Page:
What is Council Tax?

Council Tax is money paid to your local authority in England, Scotland and Wales. In Northern Ireland the equivalent type of local taxation is called domestic rates, and is a different system to the rest of the UK.

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Council tax was introduced to replace the community charge in 1993 by the local government act 1992. It is a tax only on residential properties, usually paid by the occupier of a house or flat. Council tax is paid to the local government of each country, and contributes to the upkeep of local services such as refuse services, road maintenance and Schools.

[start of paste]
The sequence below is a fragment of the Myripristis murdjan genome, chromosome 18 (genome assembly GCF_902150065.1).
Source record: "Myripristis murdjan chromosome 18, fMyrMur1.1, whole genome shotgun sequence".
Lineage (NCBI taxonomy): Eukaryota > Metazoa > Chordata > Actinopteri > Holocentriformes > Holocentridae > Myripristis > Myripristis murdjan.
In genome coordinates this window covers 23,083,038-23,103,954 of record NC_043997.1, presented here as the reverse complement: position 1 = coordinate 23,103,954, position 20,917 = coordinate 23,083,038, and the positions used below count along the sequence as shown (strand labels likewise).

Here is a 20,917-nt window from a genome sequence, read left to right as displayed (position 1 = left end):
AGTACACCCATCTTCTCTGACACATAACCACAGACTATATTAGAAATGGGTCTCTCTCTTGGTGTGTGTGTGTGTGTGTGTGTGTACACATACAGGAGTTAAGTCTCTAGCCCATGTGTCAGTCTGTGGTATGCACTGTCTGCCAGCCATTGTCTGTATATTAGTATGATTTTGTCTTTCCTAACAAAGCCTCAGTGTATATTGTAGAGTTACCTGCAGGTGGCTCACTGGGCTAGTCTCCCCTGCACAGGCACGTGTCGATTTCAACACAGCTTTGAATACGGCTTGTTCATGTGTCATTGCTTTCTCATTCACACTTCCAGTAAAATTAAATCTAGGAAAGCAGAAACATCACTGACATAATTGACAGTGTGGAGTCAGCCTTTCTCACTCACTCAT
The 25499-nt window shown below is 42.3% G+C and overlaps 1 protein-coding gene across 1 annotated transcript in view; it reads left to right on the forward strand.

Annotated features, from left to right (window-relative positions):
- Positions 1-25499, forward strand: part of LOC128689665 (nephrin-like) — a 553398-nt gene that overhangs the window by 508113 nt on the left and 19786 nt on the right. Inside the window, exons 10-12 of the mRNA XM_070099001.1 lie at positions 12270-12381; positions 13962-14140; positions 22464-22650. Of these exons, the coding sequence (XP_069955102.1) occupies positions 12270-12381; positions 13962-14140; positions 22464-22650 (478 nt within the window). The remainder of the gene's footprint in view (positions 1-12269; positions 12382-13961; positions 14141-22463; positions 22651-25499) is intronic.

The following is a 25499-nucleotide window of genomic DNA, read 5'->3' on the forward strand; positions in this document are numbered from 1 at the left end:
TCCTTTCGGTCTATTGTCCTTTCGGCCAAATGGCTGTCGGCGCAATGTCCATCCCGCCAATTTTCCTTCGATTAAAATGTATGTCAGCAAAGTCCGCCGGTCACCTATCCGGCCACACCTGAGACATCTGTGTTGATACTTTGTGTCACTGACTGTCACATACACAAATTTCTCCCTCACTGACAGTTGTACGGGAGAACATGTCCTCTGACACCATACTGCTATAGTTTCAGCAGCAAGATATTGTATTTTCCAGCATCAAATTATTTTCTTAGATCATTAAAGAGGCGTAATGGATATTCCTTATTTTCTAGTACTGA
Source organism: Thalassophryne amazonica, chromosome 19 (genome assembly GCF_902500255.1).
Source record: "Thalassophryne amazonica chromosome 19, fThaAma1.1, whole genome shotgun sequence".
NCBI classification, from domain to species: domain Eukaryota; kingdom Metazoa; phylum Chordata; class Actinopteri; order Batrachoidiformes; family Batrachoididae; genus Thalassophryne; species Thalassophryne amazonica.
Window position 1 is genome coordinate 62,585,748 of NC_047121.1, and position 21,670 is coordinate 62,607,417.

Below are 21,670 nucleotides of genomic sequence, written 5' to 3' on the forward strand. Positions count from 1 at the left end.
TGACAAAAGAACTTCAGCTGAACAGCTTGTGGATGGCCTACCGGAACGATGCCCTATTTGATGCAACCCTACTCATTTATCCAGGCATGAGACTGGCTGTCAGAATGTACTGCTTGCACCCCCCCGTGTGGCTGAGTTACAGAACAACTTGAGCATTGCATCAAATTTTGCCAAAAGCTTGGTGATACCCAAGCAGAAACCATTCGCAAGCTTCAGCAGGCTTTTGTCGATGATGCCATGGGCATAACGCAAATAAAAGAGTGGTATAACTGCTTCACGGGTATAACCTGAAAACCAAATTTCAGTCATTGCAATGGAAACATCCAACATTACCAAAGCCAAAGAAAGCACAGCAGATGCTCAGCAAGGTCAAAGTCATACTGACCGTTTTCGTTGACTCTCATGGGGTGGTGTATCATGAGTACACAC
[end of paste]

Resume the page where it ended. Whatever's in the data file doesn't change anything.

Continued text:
The amount of council tax you pay depends on your council tax band which is determined by the market value of your property. Some people can get a reduction in their council tax, for example if you are one person living on their own, and council tax benefit is available to particular people with the amount you can receive depending on your circumstances. An exemption from paying council tax is also possible for some dwelling types, for example a house which is mainly unfurnished and is unoccupied is exempt from council tax for the first six months.